For the thousands of people who descended on the streets of New Orleans to enjoy the city’s Lundi Gras festivities, Monday’s warm-up was just as good as Fat Tuesday’s main act.
“Lundi Gras is my favorite part of the season,” said Leroy Washington Jr., of Lutcher, who drove into town Monday for the riverfront celebrations and the final evening parades of the Carnival season. “Everybody’s always enjoying themselves.”
And there was a lot to enjoy — whether it was the twin parties at Woldenberg Riverfront Park and in Spanish Plaza, filled with food, musicians and appearances by the Zulu Social Aid and Pleasure Club’s characters; the toasts of Carnival monarchs; or the evening parades of the krewes of Proteus and Orpheus.
Unlike the blustery winds that chilled Lundi Gras revelers last year, Monday's weather was ideal. Mild temperatures and a light breeze persisted throughout the afternoon, while clouds shielded the crowds from the sun. Although forecasts had said there was a good chance of rain, the area remained dry for most of the day.
That was good news for the king of Zulu, Adonis Exposé, and Rex, King of Carnival, Stephen Hales, who were set to arrive by boat and train, respectively, to cheering Spanish Plaza crowds early Monday evening.
The two monarchs will lead their organizations’ parades along the city’s streets Tuesday to wrap up the public phase of Carnival.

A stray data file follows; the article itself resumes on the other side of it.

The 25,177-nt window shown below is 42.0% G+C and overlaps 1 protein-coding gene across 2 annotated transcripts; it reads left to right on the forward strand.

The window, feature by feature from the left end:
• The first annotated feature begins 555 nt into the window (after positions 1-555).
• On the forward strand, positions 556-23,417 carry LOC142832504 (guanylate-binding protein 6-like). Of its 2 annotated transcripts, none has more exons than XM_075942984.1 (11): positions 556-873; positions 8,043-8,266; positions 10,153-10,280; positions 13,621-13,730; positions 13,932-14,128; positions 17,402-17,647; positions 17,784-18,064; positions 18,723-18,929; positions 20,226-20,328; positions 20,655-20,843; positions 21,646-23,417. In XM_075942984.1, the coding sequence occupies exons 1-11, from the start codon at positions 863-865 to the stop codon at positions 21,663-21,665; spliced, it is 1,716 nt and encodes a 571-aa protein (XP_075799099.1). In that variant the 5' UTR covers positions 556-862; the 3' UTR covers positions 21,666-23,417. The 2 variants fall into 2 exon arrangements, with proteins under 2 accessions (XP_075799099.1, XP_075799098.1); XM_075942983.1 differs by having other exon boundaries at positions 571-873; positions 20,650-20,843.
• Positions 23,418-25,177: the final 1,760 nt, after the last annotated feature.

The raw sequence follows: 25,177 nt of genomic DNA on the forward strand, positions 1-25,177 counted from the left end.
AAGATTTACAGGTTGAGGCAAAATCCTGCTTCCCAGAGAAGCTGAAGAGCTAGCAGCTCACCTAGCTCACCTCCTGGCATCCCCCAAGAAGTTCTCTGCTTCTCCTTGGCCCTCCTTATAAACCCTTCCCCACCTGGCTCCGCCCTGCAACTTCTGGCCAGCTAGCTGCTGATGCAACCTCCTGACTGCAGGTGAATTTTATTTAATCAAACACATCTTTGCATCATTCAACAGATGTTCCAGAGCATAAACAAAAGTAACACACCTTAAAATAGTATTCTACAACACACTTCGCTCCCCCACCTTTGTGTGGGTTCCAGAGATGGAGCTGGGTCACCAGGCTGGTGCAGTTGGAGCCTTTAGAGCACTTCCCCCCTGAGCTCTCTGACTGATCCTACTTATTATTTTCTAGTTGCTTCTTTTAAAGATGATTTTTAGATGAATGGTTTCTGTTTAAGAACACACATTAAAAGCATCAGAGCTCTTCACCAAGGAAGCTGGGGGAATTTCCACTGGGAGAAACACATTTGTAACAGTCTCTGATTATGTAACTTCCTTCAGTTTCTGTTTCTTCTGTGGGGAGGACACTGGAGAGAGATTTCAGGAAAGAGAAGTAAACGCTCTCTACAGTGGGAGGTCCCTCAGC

Exposé had a packed schedule Monday. In the morning, he and his queen, Donna Marie Glapion, headed to the Rivertown section of Kenner to meet the man and woman who will reign as king and queen of the Krewe of Argus' Metairie parade on Tuesday, Elie Khoury and Robin Marie Chailland.
Hales also had a king to toast just before he boarded the train taking him to Spanish Plaza, courtesy of the New Orleans Public Belt Railroad. He joined the 2017 King of Proteus at that krewe’s den on Bordeaux Street late Monday afternoon, shortly before its parade hit the streets.
It was the second toast ever between Rex and Proteus, which never reveals the identity of its king. The meeting of the two organizations, which are New Orleans’ two oldest parading krewes, began last year, and is meant to celebrate their historical ties, a Rex spokesman said.
Many plebeians of Carnival, too, had history and traditions to celebrate.
Take Gaynell Becnel, Connie Hotard, Norma Lasseigne and Jane Rome, of St. Charles Parish, who could be seen strutting in Spanish Plaza on Monday morning in green wigs and purple, green and gold tutus. The women, in their late 60s or early 70s, have celebrated Lundi Gras together for almost two decades.
“We love the music,” said Rome, 69. “We love the bands. We like to see Rex and Zulu, and we like the pretty fireworks.”
Not to mention the Orpheus parade, founded 24 years ago by musician and actor Harry Connick Jr., former Orleans Parish District Attorney Harry Connick Sr. and Sonny Borey.
Later in the day, Connick Jr. and Borey were cheered by the superkrewe’s 1,400 members in the Ernest N. Morial Convention Center just before they boarded the 30 floats that would follow the Proteus parade that night.
Reigning as celebrity monarchs for Orpheus this year are Will Forte and fellow cast members of the Fox sitcom, "Last Man on Earth"; Jimmi Simpson and Evan Rachel Wood of the HBO drama "Westworld"; and singer Bret Michaels, who also was to perform at the krewe’s annual ball that night, the Orpheuscapade.
The Temptations, the legendary singing group that began in Detroit in the 1960s, also were to perform.